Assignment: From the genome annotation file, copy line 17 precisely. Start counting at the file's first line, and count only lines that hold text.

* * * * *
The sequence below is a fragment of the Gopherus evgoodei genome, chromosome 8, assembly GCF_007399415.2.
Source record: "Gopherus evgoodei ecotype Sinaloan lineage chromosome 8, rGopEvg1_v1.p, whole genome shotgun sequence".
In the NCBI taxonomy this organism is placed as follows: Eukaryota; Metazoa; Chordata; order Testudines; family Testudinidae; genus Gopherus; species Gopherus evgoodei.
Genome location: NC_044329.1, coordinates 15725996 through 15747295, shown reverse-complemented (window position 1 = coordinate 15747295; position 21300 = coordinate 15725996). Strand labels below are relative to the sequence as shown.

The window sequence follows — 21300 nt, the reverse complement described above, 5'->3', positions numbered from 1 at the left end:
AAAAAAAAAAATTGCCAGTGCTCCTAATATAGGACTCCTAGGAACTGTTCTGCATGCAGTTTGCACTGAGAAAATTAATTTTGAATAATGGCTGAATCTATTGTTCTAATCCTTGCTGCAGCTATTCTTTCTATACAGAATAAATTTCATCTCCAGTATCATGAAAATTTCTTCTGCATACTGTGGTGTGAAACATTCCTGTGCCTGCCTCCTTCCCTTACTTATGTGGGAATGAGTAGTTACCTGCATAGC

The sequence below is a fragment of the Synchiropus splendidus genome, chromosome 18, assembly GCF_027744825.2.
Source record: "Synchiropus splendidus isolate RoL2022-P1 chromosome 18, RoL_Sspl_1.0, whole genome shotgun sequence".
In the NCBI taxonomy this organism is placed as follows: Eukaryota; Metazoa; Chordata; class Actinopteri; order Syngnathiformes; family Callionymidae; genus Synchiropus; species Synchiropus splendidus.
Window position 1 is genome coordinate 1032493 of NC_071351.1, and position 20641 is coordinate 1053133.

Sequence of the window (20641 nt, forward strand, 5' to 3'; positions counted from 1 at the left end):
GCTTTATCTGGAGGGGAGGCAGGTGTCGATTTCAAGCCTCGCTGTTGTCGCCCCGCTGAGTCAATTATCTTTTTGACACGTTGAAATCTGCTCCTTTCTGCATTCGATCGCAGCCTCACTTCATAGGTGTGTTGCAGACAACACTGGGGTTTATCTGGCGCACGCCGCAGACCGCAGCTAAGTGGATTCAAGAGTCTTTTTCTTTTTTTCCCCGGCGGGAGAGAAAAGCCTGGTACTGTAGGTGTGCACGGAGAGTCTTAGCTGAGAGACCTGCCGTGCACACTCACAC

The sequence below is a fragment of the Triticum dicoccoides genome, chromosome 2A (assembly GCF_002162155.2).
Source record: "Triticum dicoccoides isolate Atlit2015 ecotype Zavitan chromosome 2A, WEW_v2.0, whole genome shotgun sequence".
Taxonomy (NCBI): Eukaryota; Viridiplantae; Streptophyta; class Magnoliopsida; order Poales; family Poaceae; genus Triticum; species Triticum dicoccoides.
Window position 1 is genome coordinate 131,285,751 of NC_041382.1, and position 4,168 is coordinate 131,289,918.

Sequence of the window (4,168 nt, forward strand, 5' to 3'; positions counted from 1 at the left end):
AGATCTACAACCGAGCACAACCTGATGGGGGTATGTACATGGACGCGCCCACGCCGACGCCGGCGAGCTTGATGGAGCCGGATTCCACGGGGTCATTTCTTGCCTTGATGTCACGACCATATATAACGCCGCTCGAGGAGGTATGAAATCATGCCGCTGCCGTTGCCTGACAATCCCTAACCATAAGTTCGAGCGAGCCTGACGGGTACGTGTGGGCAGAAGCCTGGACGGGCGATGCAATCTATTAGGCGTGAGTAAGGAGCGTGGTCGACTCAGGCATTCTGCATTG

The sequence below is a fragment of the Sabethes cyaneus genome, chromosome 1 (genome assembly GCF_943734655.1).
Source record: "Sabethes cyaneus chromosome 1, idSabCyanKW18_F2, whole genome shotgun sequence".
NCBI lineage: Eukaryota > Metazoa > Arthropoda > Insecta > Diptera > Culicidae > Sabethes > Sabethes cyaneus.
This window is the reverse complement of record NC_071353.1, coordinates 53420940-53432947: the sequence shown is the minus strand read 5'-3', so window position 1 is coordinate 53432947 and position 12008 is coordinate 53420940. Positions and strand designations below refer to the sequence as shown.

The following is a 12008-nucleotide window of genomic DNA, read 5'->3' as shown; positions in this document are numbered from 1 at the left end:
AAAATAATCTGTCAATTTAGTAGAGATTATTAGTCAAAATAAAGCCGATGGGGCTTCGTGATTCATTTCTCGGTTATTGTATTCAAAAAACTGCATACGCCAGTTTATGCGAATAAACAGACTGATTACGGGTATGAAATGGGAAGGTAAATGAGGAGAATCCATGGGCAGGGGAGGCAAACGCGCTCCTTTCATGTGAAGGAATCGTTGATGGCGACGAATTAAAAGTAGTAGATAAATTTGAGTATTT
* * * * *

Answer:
Sequence of the window (4,168 nt, forward strand, 5' to 3'; positions counted from 1 at the left end):